Wednesday, August 15, 2007


We made it!!!

After almost three weeks of traveling and waiting, we rolled into La Esperanza yesterday morning, after squeeeeeezing and straining our way over the ancient dirt road from San Miguelito, Honduras, to La Esperanza. A very steep ascent, that, with the overloaded engine needing a shower of water about every five or ten minutes. about 2/3 of the way up, we came to a very, very steep grade, with a sharp left turn at the top. I gunned the engine, with the red overheating light screaming at me to stop, but it just wouldn't go. We backed down at an angle, let the engine and transmission cool, then zig-zagged crazily up the slope. A huge bump at the top and we were over! I really had thought we might have to back all those miles down and drive back around the long, long way to La Esperanza. What a relief! After not too long, we were heading down into La Esperanza!

But, not so fast! In the center of the city, I had to make sharp right turn in very narrow streets. I watched all the roofs and signs and cars, but midway through the turn -- BANG hisssss -- I had struck a pipe sticking out by the curb and blown out one of the dual back tires. We decided to limp along on the other tire and look for a llantera. Meanwhile, having been alerted by text message, folks at COPINH were heading out to the transmitter site at Utopia to greet us, but we weren't there! About an hour later, we rolled up to the Utopia turn, but not so fast! --

We got stuck in the mud trying to make the turn onto the Utopia road! People came running, and with many rocks in the rut, and many pushers, we passed that hurdle. Almost at the end, but not so fast! The turn into the Utopia yard, amidst bumpy excavations for the tower radials (which extend right across the road), is just too sharp. After pulling out a fence post and dumping rocks around again, the folks of COPINH widen the driveway, and with a final push out of the mud, we roll to a stop in the yard, DONE.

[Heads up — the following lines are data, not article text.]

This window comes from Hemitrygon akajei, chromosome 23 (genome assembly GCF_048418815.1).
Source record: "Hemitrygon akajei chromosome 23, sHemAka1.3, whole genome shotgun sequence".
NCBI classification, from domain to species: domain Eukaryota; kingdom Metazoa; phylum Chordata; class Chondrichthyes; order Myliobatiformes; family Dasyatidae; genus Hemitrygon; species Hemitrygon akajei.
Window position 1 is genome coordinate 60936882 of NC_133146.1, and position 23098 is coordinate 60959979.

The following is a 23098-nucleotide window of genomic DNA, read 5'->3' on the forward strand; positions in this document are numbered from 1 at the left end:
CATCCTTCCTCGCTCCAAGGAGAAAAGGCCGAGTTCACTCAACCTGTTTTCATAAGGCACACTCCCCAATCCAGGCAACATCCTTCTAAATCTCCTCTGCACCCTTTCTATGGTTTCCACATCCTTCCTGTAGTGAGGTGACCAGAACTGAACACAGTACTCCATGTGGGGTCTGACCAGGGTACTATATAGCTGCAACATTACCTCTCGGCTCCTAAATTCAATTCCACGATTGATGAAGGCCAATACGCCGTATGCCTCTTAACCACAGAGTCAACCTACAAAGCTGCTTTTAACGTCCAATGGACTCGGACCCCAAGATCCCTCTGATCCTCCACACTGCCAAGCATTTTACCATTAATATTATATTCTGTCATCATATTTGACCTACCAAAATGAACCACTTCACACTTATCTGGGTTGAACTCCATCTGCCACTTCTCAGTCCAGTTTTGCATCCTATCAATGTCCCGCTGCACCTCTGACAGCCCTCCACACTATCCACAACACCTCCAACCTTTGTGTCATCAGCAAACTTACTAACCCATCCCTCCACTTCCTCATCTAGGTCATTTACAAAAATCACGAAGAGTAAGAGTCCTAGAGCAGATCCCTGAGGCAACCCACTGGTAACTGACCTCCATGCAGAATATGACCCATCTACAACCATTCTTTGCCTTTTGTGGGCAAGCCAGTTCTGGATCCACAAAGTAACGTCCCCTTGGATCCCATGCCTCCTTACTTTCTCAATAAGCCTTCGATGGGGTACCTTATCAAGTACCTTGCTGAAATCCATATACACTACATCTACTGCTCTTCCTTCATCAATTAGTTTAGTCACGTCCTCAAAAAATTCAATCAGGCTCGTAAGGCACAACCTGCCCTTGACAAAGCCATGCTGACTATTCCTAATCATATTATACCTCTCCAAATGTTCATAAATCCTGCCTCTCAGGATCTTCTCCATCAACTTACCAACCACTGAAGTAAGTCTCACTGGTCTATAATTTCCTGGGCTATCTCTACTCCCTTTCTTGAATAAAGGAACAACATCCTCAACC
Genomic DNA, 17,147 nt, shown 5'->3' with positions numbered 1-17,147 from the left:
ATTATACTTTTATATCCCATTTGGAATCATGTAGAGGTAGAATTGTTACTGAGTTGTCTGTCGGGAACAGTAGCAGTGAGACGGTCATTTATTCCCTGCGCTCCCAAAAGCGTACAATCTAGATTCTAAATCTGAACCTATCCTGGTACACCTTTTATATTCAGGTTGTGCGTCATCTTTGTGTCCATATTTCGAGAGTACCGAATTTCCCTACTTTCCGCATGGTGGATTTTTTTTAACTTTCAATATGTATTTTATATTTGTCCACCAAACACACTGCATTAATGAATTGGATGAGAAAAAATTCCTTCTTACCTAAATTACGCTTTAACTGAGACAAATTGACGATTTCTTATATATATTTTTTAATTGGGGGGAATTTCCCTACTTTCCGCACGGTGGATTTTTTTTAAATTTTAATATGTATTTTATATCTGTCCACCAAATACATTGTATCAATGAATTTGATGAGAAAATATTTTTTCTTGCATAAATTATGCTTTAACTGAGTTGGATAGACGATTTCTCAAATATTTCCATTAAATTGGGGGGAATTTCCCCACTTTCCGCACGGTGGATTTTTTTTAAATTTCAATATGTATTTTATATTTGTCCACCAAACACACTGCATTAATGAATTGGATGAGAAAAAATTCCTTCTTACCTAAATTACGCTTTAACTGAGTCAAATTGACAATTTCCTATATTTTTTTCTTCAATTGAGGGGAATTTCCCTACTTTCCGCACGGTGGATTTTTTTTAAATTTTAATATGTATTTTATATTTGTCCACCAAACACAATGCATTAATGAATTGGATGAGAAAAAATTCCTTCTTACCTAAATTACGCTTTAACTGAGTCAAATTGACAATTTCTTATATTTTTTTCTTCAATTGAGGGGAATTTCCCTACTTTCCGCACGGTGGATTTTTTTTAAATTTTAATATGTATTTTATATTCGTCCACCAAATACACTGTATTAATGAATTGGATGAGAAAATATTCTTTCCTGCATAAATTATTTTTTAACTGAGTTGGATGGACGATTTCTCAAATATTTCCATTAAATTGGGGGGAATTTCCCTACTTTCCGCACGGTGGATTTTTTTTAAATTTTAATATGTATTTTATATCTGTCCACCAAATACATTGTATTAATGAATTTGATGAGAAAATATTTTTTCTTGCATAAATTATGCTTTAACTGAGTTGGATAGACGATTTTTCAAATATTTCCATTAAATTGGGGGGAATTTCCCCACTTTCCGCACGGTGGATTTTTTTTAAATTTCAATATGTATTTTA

After a few minutes of hugs and smiles of reunion with our friends, Berta, Juan, Salvador, Refugio, and many others, the unloading and inventorying begins. In about an hour, the bus breathes a sigh as the last of the small stuff is unloaded, then cautious work of manouvering the tower sections out. The two 600 lb. transmitters remain. With many people helping out, we hand-carry each transmitter over the 100 feet of rough ground to the beautiful brick transmitter building. Big cheers as the transmitters are set on their raised pad! Everything fits perfectly!! Time for real Honduran food, (beans, rice, some meat, avocado, salty cheese, and home-made tortillas), and a SHOWER!! (such a relief after 5 days of camping in the bus).

It feels so wonderful to be here in the cool, crisp mountain air, with so many wonderful and dedicated friends. JJ has to return to Philly soon to real work. We're very thankful to him for his thousands of wonderful pictures. Very few folks can capture the character and characters of an event as well as he can!
Big thank you's, too, to all you wonderful friends who made it possible to get here.

We won't know how the transmitters made it through the rough ride and constant vibration of the 3500 mile journey, because the electricity isn't quite on yet at Utopia, but they look OK. Stay tuned, the work has only just begun!! We'll be erecting the first part of the tower, with Refugio of COMPPA taking over as documentarian in a few days, then the torrero Leonel takes over to erect the top, probably on Tuesday. There's a big regional jornada planned for the end of next week, during which we're hoping to sign on!! It's a bit of a time crunch, but we have a lot of help, and everyone wants this to happen as soon as possible.

Below's an animated recap of the trip up to our arrival-

And here are the unedited galleries on JJ's archive site:

1 comment:

Lynsee Melchi said...

I'm so proud of you guys! I loved the video montage!! It made me cry to see your beautiful faces. I wish I could be in Honduras w/you all. Give my love to the radio compadres and La Esperanza! Much Love (from South Africa...), Lynsee